Producing the Pulitzer Prize-winning play, “Doubt, A Parable,” in the 40-seat café at NOVA Center for the Performing Arts is brilliant because you can’t escape the tension.
The Yellowstone Repertory Theatre’s debut production finishes its run Nov. 17 and 18. It is directed by Craig Huisenga, Yellowstone Rep’s artistic director.
The mission statement of the new company, which joins four other theater companies in Billings, is to dare the artist and captivate and inspire the audience.
So far, the company is three for three on hitting its goals. Two more productions are set for the season, including Tennessee Williams’ “The Glass Menagerie” in March and the Pulitzer-Prize-winning “Crimes of the Heart,” by Beth Henley in June.
Yellowstone Rep managing director Dina Brophy said it’s been a two-year project to get the company off the ground.
“It’s the realization of our dreams,” Brophy said.
In an age of too little fact checking and too much finger pointing, especially on social media, "Doubt" forces us to examine our instincts and prejudices.
Throughout the 90-minute play, which is performed without an intermission, the characters discuss the delicate matter of alleged inappropriate contact with a 12-year-old boy. In fact, the matter is so delicate that the phrase “inappropriate contact” is never used. What is remarkable about the script is how objective it is. There is a reason "Doubt" won both a Tony and a Pulitzer Prize "in 2005.
You don’t have to be Catholic to understand that nuns have a reputation for severity and that altar boys sometimes imbibe in the sacred wine. And you certainly don’t have to be Catholic to know that in the last two decades the church has been criticized for shielding priests who had inappropriate contact with children.
Even though playwright John Patrick Stanley attended a Catholic school in the Bronx for eight years, he does not allow himself to preach on the situation, but rather he pulls back and allows the audience to ponder the big question, “Did he do it?”
Sister Aloysius, played by Bobbi Hawk, is immediately, almost comically unlikeable. She is a dour killjoy who tries to extinguish the fire from the passionate young nun, Sister James. Caitlin Hart is so believable as Sister James, she even blushes with fury as she gets exasperated at Aloysius’s assumptions.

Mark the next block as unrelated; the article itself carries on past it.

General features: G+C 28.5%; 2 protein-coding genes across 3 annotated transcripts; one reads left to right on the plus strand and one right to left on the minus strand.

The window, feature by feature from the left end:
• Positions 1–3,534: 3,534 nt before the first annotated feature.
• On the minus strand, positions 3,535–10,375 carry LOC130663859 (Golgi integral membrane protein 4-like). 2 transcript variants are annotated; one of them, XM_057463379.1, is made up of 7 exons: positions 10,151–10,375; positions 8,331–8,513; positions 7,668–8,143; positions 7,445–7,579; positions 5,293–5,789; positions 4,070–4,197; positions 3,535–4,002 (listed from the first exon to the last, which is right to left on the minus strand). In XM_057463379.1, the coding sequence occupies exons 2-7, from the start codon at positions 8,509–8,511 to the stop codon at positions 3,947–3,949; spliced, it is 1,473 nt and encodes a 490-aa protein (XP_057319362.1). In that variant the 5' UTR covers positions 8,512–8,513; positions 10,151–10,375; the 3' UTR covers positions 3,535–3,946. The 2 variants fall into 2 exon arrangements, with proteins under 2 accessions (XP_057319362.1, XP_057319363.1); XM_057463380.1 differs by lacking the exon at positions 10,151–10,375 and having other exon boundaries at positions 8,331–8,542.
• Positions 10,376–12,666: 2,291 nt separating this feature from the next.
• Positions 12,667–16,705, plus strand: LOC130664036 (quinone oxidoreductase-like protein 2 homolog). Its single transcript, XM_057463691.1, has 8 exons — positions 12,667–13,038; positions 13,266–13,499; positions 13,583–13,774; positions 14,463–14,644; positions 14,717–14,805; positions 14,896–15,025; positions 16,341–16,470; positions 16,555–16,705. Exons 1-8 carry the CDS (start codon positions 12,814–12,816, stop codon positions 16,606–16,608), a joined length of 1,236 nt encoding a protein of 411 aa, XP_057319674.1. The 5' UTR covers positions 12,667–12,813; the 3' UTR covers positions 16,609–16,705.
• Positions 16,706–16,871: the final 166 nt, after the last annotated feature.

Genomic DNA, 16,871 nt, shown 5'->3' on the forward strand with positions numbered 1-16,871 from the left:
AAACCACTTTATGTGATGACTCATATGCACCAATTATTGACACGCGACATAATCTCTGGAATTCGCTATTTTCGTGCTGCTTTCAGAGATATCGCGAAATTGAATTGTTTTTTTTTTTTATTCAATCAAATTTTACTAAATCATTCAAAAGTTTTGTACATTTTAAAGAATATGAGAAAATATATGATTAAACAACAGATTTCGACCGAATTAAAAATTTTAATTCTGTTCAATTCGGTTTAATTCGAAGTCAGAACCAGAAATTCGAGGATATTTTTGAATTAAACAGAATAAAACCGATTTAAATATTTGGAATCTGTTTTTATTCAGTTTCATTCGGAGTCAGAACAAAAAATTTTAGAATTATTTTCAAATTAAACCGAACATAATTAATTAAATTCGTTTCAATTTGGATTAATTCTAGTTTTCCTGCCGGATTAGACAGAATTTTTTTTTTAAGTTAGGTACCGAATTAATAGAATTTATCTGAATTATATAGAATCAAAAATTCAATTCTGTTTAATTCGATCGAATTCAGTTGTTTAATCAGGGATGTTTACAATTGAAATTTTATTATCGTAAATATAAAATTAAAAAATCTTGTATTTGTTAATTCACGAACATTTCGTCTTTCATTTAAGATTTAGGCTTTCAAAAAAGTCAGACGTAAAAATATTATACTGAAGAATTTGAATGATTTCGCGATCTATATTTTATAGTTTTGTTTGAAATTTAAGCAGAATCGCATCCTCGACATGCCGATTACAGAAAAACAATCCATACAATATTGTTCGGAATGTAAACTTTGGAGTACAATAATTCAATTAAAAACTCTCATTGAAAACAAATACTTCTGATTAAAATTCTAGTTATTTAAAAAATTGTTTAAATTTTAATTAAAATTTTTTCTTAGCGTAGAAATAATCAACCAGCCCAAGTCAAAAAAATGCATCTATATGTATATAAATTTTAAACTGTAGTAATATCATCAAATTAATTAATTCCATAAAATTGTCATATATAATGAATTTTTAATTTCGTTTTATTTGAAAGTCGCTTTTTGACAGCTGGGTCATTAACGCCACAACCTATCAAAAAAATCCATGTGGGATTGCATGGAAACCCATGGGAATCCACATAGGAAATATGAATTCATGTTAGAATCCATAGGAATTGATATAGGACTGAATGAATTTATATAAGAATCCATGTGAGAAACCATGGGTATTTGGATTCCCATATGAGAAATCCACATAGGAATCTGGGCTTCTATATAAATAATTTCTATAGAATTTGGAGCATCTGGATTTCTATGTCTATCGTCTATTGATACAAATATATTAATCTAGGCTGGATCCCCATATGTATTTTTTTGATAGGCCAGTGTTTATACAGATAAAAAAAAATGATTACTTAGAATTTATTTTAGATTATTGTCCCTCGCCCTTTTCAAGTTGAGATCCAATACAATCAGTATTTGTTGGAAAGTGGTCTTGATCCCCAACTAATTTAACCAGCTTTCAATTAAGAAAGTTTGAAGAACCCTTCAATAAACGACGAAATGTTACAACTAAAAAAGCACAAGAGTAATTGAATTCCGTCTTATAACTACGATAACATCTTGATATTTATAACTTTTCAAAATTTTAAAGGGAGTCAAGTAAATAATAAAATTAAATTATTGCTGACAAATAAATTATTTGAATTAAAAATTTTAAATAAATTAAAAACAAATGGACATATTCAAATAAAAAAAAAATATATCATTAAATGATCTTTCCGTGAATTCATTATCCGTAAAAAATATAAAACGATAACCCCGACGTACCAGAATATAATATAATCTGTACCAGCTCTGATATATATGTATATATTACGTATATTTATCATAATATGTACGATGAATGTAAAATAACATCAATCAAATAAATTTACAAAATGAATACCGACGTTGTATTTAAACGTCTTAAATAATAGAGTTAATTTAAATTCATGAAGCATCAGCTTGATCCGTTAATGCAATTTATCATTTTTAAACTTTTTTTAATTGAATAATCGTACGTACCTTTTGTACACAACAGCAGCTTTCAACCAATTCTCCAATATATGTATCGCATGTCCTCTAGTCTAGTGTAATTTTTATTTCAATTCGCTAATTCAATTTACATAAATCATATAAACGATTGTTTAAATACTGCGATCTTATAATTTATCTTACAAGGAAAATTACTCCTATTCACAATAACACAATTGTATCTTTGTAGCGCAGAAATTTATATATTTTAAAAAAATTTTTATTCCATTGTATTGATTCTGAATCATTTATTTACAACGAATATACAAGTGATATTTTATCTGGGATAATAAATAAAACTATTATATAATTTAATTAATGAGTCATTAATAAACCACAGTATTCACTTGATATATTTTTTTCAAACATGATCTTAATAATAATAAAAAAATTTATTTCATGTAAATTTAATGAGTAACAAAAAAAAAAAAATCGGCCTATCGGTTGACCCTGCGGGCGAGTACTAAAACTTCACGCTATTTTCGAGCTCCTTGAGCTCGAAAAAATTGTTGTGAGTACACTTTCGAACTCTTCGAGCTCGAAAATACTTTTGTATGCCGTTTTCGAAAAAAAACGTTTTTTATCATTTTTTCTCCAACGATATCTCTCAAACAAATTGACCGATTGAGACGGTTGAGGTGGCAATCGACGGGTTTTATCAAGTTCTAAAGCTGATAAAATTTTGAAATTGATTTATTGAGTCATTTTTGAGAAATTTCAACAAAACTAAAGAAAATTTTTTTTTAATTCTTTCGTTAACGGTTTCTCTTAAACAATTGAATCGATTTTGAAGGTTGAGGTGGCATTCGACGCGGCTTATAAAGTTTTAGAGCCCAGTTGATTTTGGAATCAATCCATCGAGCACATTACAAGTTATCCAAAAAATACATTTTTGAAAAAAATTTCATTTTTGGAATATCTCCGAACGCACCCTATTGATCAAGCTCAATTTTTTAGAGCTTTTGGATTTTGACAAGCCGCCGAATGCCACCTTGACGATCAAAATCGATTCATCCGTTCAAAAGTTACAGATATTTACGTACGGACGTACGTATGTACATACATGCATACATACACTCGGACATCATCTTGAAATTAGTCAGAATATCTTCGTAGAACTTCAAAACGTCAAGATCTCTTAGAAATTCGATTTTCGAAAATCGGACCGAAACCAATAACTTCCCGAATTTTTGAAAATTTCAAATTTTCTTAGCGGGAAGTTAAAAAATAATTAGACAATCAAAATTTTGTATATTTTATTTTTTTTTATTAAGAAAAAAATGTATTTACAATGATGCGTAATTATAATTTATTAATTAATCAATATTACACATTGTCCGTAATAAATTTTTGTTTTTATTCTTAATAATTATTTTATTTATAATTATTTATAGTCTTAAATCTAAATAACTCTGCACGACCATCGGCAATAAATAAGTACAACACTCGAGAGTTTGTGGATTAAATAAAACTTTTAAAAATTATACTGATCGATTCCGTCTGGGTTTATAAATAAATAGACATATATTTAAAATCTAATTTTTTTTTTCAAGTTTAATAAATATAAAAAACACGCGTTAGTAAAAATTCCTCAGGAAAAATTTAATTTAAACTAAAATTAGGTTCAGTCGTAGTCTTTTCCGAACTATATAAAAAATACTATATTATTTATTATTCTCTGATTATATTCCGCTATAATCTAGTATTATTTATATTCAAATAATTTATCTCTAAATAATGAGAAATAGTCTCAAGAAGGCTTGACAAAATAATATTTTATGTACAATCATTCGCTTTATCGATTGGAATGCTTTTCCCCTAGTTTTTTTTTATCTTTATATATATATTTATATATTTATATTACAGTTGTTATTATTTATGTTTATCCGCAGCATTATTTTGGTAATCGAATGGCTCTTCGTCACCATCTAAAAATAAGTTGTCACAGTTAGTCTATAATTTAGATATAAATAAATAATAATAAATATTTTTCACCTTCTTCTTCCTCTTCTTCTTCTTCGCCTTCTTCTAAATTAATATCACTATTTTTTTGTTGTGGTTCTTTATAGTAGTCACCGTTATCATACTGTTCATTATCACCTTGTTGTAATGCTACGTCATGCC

“Innocence can only be wisdom in a world without evil,” Sister Aloysius tells Sister James.
Later in the play, Father Flynn, played by Daniel Nickerson, notes, “The most innocent act can seem evil to a poisonous mind.”
Flynn is likable right from the start. He’s as breezy and progressive as Aloysius is stern and old-fashioned. It gives testament to Hawk and Nickerson’s acting chops that they can pull their characters out of the stereotypes, which allows the roles to evolve and the audience to question everything and everyone.
Flynn befriends a 12-year-old boy, who is the only black student at the school. Even though the plot revolves around what did or did not happen to the boy, the lad never appears in the play. Instead, we meet his mother, Mrs. Muller, who leaves Sister Aloysius speechless with her honesty. Wanda Morales is powerful in this role as a woman so used to living with racism that she doesn’t even flinch when she speaks of repression.
The show opens with Father Flynn’s sermon, establishing the time element of the show as 1964 by referencing how Americans recently came together in their grief over the assassination of President John F. Kennedy in November 1963. He also expresses the idea that doubt binds us, too.
Throughout the production, there is something to fear and appreciate in each character, even from Mrs. Muller who spends only 10 minutes on stage.
Who is the hero and who is the villain of this show? No matter who you chose to fill those roles, you will doubt yourself.